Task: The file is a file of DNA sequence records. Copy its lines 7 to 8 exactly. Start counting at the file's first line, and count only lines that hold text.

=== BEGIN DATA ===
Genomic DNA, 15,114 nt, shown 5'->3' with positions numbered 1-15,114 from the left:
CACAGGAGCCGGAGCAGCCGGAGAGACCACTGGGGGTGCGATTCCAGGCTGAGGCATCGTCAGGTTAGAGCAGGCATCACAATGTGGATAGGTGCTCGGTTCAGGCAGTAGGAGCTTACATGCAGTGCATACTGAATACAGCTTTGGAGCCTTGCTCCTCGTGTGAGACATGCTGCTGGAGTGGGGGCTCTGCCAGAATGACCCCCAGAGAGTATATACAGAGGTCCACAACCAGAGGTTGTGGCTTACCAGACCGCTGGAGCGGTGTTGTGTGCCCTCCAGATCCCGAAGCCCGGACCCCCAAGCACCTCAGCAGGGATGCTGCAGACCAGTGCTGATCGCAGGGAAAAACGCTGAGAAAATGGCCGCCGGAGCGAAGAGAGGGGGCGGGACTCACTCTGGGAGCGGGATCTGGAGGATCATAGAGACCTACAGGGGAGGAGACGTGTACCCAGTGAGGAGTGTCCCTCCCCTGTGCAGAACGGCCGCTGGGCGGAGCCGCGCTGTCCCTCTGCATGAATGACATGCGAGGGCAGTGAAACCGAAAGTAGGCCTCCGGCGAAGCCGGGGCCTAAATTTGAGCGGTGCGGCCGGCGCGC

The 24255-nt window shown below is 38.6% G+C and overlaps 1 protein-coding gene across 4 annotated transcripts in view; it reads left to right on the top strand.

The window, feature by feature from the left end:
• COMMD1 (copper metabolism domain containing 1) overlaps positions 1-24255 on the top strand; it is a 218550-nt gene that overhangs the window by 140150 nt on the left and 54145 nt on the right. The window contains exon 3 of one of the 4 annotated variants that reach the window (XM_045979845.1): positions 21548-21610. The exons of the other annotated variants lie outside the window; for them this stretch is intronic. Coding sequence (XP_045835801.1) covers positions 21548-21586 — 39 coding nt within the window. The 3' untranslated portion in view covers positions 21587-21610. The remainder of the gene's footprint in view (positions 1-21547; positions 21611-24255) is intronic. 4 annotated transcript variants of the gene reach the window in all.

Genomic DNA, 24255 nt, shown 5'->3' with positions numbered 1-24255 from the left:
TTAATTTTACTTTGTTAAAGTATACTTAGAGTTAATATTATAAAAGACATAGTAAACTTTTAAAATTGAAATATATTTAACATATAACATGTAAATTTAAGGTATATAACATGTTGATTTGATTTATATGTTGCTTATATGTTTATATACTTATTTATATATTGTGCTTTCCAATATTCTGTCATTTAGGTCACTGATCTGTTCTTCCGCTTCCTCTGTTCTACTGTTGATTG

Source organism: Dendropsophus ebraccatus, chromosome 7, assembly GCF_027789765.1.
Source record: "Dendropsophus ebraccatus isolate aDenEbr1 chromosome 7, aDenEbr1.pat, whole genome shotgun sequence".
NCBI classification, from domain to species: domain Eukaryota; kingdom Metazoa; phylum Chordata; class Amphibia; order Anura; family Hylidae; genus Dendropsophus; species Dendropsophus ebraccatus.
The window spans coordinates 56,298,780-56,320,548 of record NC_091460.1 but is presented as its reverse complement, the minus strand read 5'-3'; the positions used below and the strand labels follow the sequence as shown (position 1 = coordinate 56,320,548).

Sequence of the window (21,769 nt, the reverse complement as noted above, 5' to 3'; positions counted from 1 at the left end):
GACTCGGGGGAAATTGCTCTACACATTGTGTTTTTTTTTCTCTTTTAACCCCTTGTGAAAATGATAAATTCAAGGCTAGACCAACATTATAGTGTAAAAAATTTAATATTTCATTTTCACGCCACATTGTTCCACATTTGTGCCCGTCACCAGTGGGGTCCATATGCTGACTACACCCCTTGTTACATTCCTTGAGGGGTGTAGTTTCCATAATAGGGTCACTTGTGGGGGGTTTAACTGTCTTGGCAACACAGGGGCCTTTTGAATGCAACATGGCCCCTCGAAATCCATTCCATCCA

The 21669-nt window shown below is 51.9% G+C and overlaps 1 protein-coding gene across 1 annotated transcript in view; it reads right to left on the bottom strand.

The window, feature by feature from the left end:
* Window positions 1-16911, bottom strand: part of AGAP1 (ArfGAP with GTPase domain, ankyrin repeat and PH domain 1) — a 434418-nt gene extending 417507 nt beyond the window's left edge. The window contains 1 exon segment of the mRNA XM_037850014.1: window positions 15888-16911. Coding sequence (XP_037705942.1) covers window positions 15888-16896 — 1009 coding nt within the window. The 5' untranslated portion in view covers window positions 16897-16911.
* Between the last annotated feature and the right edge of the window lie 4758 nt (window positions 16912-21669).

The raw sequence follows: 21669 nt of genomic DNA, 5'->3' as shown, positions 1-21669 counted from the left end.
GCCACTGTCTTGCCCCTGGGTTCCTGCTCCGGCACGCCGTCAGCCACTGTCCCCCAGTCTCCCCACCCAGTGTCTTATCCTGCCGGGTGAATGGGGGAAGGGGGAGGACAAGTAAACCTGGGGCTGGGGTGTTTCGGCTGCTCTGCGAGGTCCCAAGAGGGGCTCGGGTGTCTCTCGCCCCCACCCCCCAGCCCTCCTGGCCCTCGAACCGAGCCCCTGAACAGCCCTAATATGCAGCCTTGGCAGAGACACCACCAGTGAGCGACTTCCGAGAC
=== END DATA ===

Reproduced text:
TTAATTTTACTTTGTTAAAGTATACTTAGAGTTAATATTATAAAAGACATAGTAAACTTTTAAAATTGAAATATATTTAACATATAACATGTAAATTTAAGGTATATAACATGTTGATTTGATTTATATGTTGCTTATATGTTTATATACTTATTTATATATTGTGCTTTCCAATATTCTGTCATTTAGGTCACTGATCTGTTCTTCCGCTTCCTCTGTTCTACTGTTGATTG

Source organism: Dendropsophus ebraccatus, chromosome 7, assembly GCF_027789765.1.